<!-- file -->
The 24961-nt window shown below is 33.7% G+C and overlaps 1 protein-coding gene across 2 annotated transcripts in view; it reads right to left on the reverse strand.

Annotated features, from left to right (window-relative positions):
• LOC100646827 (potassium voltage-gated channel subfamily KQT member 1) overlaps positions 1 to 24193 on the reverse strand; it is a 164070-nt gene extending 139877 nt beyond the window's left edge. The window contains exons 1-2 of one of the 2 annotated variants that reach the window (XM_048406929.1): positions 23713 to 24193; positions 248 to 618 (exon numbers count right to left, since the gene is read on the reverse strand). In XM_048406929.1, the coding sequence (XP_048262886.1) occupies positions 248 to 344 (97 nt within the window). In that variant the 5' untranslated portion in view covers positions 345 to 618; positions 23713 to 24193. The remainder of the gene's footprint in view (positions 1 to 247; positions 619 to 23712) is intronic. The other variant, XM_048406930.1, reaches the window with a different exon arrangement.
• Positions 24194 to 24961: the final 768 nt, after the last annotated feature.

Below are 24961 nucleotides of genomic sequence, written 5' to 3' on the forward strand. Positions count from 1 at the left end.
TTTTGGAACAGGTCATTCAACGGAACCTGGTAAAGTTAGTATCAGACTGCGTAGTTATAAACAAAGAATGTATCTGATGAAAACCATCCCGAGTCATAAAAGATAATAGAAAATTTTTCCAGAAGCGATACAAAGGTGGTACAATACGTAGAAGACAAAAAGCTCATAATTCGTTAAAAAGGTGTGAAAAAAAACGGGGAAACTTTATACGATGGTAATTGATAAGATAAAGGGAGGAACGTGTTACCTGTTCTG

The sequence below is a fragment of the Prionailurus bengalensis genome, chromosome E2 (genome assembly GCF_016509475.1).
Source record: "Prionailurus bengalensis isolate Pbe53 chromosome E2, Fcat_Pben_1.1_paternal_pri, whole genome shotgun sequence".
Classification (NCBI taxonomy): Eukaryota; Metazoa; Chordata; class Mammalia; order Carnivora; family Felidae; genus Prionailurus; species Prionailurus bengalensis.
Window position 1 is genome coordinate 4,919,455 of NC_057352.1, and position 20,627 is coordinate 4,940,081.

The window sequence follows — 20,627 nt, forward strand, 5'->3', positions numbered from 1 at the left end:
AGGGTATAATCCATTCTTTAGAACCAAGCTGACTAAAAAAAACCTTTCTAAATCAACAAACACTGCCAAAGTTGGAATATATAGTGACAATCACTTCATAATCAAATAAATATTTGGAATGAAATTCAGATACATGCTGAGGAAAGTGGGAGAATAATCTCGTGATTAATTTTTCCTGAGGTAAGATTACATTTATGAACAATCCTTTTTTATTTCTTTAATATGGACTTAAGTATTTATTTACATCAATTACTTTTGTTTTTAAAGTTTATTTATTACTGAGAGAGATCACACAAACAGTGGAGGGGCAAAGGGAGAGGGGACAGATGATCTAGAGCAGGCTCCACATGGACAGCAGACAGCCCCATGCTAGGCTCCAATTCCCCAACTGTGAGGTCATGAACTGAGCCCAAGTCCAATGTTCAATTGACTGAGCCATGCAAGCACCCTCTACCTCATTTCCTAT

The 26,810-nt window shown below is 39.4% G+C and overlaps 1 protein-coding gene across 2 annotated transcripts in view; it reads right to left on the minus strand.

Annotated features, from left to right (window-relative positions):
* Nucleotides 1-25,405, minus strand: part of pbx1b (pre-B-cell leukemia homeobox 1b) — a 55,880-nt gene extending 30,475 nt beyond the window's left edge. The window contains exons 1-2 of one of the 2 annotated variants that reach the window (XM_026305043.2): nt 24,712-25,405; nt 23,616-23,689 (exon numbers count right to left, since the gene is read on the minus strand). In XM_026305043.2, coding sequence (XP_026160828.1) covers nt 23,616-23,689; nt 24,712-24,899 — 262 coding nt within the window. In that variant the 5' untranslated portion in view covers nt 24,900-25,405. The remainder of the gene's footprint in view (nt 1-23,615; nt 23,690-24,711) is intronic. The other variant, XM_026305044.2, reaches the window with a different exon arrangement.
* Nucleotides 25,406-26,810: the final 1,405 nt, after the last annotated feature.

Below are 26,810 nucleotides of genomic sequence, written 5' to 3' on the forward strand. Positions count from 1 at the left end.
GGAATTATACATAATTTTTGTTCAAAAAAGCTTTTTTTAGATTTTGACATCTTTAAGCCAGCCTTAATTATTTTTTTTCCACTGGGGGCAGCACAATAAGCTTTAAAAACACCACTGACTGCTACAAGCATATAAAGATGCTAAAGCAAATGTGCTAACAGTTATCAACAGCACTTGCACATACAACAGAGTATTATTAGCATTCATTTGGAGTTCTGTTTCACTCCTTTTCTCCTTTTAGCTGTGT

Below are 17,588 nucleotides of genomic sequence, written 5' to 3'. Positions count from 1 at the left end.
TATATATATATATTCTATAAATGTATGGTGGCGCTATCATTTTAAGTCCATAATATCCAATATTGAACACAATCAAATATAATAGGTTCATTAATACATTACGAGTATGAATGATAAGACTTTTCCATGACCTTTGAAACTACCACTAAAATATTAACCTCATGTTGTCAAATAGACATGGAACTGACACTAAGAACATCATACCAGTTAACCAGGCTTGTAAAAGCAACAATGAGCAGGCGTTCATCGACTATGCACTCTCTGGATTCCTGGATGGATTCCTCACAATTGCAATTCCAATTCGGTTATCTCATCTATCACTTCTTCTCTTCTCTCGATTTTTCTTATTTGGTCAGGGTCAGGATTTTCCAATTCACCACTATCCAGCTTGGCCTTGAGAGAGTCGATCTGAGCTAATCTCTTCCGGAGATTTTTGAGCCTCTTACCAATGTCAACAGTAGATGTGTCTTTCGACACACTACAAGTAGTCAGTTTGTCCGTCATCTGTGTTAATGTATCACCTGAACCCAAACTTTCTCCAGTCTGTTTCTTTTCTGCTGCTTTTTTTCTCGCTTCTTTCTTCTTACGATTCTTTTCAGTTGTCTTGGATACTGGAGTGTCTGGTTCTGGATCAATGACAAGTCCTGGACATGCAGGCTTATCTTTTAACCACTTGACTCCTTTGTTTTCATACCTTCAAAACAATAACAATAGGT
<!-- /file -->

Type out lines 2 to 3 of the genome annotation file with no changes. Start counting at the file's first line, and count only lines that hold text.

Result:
Annotated features, from left to right (window-relative positions):
• LOC100646827 (potassium voltage-gated channel subfamily KQT member 1) overlaps positions 1 to 24193 on the reverse strand; it is a 164070-nt gene extending 139877 nt beyond the window's left edge. The window contains exons 1-2 of one of the 2 annotated variants that reach the window (XM_048406929.1): positions 23713 to 24193; positions 248 to 618 (exon numbers count right to left, since the gene is read on the reverse strand). In XM_048406929.1, the coding sequence (XP_048262886.1) occupies positions 248 to 344 (97 nt within the window). In that variant the 5' untranslated portion in view covers positions 345 to 618; positions 23713 to 24193. The remainder of the gene's footprint in view (positions 1 to 247; positions 619 to 23712) is intronic. The other variant, XM_048406930.1, reaches the window with a different exon arrangement.